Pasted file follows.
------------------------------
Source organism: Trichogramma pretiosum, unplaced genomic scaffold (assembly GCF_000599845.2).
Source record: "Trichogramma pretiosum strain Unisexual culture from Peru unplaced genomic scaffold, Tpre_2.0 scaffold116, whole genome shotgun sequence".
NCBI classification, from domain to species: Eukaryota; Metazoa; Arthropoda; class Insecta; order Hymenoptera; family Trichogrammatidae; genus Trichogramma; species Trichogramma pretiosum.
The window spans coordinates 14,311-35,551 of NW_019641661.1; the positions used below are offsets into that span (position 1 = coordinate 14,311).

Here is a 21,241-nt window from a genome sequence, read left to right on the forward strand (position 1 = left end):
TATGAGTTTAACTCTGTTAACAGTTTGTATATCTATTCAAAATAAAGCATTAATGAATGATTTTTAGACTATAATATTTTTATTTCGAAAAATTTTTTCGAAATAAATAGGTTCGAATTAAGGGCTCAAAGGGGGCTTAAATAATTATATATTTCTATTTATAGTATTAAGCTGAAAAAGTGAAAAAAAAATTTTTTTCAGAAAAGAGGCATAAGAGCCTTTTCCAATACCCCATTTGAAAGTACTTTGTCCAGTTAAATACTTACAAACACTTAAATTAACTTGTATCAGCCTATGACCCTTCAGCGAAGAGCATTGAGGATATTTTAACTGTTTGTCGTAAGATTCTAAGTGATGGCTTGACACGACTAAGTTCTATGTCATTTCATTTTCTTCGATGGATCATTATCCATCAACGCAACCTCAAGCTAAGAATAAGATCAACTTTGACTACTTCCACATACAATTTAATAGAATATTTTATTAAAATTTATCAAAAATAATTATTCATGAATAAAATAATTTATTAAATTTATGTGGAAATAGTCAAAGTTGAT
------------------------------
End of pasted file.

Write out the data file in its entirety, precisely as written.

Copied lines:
Source organism: Trichogramma pretiosum, unplaced genomic scaffold (assembly GCF_000599845.2).
Source record: "Trichogramma pretiosum strain Unisexual culture from Peru unplaced genomic scaffold, Tpre_2.0 scaffold116, whole genome shotgun sequence".
NCBI classification, from domain to species: Eukaryota; Metazoa; Arthropoda; class Insecta; order Hymenoptera; family Trichogrammatidae; genus Trichogramma; species Trichogramma pretiosum.
The window spans coordinates 14,311-35,551 of NW_019641661.1; the positions used below are offsets into that span (position 1 = coordinate 14,311).

Here is a 21,241-nt window from a genome sequence, read left to right on the forward strand (position 1 = left end):
TATGAGTTTAACTCTGTTAACAGTTTGTATATCTATTCAAAATAAAGCATTAATGAATGATTTTTAGACTATAATATTTTTATTTCGAAAAATTTTTTCGAAATAAATAGGTTCGAATTAAGGGCTCAAAGGGGGCTTAAATAATTATATATTTCTATTTATAGTATTAAGCTGAAAAAGTGAAAAAAAAATTTTTTTCAGAAAAGAGGCATAAGAGCCTTTTCCAATACCCCATTTGAAAGTACTTTGTCCAGTTAAATACTTACAAACACTTAAATTAACTTGTATCAGCCTATGACCCTTCAGCGAAGAGCATTGAGGATATTTTAACTGTTTGTCGTAAGATTCTAAGTGATGGCTTGACACGACTAAGTTCTATGTCATTTCATTTTCTTCGATGGATCATTATCCATCAACGCAACCTCAAGCTAAGAATAAGATCAACTTTGACTACTTCCACATACAATTTAATAGAATATTTTATTAAAATTTATCAAAAATAATTATTCATGAATAAAATAATTTATTAAATTTATGTGGAAATAGTCAAAGTTGAT